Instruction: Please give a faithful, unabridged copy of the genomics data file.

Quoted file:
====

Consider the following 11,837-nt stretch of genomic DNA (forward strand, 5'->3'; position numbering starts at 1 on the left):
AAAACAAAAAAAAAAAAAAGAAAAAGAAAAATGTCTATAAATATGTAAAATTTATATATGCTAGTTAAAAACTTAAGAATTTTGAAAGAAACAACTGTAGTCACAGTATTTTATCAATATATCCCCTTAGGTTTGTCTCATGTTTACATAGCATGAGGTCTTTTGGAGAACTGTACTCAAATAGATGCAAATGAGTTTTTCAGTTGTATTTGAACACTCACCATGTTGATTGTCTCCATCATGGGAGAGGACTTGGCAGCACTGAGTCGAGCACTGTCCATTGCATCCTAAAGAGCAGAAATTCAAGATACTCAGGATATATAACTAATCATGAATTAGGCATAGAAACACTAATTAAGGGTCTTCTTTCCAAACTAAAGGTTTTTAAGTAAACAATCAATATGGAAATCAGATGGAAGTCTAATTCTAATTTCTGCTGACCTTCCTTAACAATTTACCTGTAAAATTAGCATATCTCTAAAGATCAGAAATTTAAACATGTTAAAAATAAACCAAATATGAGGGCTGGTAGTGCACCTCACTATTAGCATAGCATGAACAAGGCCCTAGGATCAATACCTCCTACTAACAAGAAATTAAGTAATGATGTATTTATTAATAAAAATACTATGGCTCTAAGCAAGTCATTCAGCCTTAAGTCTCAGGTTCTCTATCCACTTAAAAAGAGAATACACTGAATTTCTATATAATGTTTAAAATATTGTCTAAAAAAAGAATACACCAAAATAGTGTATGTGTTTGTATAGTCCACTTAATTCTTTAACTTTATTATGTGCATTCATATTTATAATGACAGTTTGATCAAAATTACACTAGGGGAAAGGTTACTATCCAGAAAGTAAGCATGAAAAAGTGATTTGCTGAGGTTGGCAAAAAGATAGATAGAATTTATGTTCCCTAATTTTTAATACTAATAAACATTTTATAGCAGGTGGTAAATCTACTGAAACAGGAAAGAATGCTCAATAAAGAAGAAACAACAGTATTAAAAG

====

Consider the following 11,837-nt stretch of genomic DNA (forward strand, 5'->3'; position numbering starts at 1 on the left):
AAAACAAAAAAAAAAAAAAGAAAAAGAAAAATGTCTATAAATATGTAAAATTTATATATGCTAGTTAAAAACTTAAGAATTTTGAAAGAAACAACTGTAGTCACAGTATTTTATCAATATATCCCCTTAGGTTTGTCTCATGTTTACATAGCATGAGGTCTTTTGGAGAACTGTACTCAAATAGATGCAAATGAGTTTTTCAGTTGTATTTGAACACTCACCATGTTGATTGTCTCCATCATGGGAGAGGACTTGGCAGCACTGAGTCGAGCACTGTCCATTGCATCCTAAAGAGCAGAAATTCAAGATACTCAGGATATATAACTAATCATGAATTAGGCATAGAAACACTAATTAAGGGTCTTCTTTCCAAACTAAAGGTTTTTAAGTAAACAATCAATATGGAAATCAGATGGAAGTCTAATTCTAATTTCTGCTGACCTTCCTTAACAATTTACCTGTAAAATTAGCATATCTCTAAAGATCAGAAATTTAAACATGTTAAAAATAAACCAAATATGAGGGCTGGTAGTGCACCTCACTATTAGCATAGCATGAACAAGGCCCTAGGATCAATACCTCCTACTAACAAGAAATTAAGTAATGATGTATTTATTAATAAAAATACTATGGCTCTAAGCAAGTCATTCAGCCTTAAGTCTCAGGTTCTCTATCCACTTAAAAAGAGAATACACTGAATTTCTATATAATGTTTAAAATATTGTCTAAAAAAAGAATACACCAAAATAGTGTATGTGTTTGTATAGTCCACTTAATTCTTTAACTTTATTATGTGCATTCATATTTATAATGACAGTTTGATCAAAATTACACTAGGGGAAAGGTTACTATCCAGAAAGTAAGCATGAAAAAGTGATTTGCTGAGGTTGGCAAAAAGATAGATAGAATTTATGTTCCCTAATTTTTAATACTAATAAACATTTTATAGCAGGTGGTAAATCTACTGAAACAGGAAAGAATGCTCAATAAAGAAGAAACAACAGTATTAAAAG